The Questions of Milinda, which was written in about 1st or 2nd century Common Era, is a discussion between Buddhist monk Nagasena and Milinda, also called Menander, the king of Bactria.

Here are excerpts from The Questions of Milinda.

The Nirvana

Milinda: What is that you call Nirvana? Explain with examples, logic and features.

Nagasena: Nirvana cannot be explained with examples, logic and features.

Milinda: I don’t believe.

Nagasena: Is there anything called ocean?

Milinda: Well, who doesn’t know about the ocean?

Nagasena: What will you say when someone asks you how much water ocean carries, how many things live there?

Milinda: I will say you are asking me a question that cannot be answered.

Nagasena: That’s right. Though the ocean exists, we cannot say a word about the amount of water and number of living things. Same is the case with the Nirvana.

Milinda: Then how could I know about the Nirvana.

Nagasena: Nirvana has the properties of lotus, water, food, sky, mountain peak and medicine.

Milinda: Please elaborate.

Nagasena: Lotus blooms in water but is detached from wetness. Likewise, Nirvana is detached from suffering. Water is cooling agent, Nirvana discards the heat of suffering. Water quenches our thirst, Nirvana quells our desire. Food protects our life, Nirvana protects us from getting old and dying. Food gives beauty to life, Nirvana is attained because of good karma. Food discards hunger, Nirvana dispels suffering. Sky is neither created nor gets old, sky does not die, and it is infinite. Nirvana is neither created nor gets old, Nirvana does not die, and it is infinite. It is harder to climb the mountain, so is the case with Nirvana. Medicine ends our disease, Nirvana ends our suffering.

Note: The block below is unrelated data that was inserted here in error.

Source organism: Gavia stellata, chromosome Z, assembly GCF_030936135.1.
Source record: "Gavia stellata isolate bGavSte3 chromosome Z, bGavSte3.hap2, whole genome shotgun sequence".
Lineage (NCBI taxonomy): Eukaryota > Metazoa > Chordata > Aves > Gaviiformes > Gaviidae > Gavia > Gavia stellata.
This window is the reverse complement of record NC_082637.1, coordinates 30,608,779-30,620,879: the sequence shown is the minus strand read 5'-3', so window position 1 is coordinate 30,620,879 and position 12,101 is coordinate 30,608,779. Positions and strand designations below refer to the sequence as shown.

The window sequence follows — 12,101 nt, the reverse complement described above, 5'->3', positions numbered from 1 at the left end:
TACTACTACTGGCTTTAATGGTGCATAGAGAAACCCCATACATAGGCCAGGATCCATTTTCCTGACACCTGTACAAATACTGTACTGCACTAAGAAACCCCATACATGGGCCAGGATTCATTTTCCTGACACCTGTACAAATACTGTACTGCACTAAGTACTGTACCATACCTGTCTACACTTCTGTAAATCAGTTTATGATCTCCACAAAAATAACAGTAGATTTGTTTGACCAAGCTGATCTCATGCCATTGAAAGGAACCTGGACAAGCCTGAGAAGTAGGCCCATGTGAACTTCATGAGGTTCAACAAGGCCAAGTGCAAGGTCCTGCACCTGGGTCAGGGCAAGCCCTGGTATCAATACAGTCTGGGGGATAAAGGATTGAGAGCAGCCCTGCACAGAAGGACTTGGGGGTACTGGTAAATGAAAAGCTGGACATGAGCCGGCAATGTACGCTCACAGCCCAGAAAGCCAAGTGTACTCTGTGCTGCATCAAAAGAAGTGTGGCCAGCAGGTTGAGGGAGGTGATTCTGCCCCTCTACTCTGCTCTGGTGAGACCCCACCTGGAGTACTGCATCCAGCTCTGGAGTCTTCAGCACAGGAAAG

The Samsara

Milinda: What is this that you call Samsara?

Nagasena: People are born here, die in another place. They take birth somewhere and die somewhere else. This is Samsara.

Milinda: Please illustrate with examples.

Nagasena: Someone eats a mango and plants the seed. It grows into a big tree and bears fruits. Someone eats the fruit and plants the seed again. Another mango tree grows and bears fruits. There is no end to this. Likewise, people take birth and die here. This is Samsara.

The Buddha and Buddhism

Siddhartha Gautama is the historical Buddha who was born in 623 Before Common Era, in Lumbini, Nepal. However, there are five main Buddhas in the Buddhist theologies. The Five Buddhas are:


As stated above, there are five Buddhas. The five Buddhas are associated with five psychosomatic constituents.

Vairochana is Corporeality
Ratnasambhava is Feeling
Amitabha is Sensation
Amoghsiddhi Motivation
Aksobhya is Consciousness

Apart from the five Buddhas, there are four Goddesses in Buddhism. The four Goddesses symbolize four materiality functions.

Lochana (relates to solidification)
Mamaksi (relates to cohesion)
Pandaravasini (relates to temperature)
Tara (relates to Motion)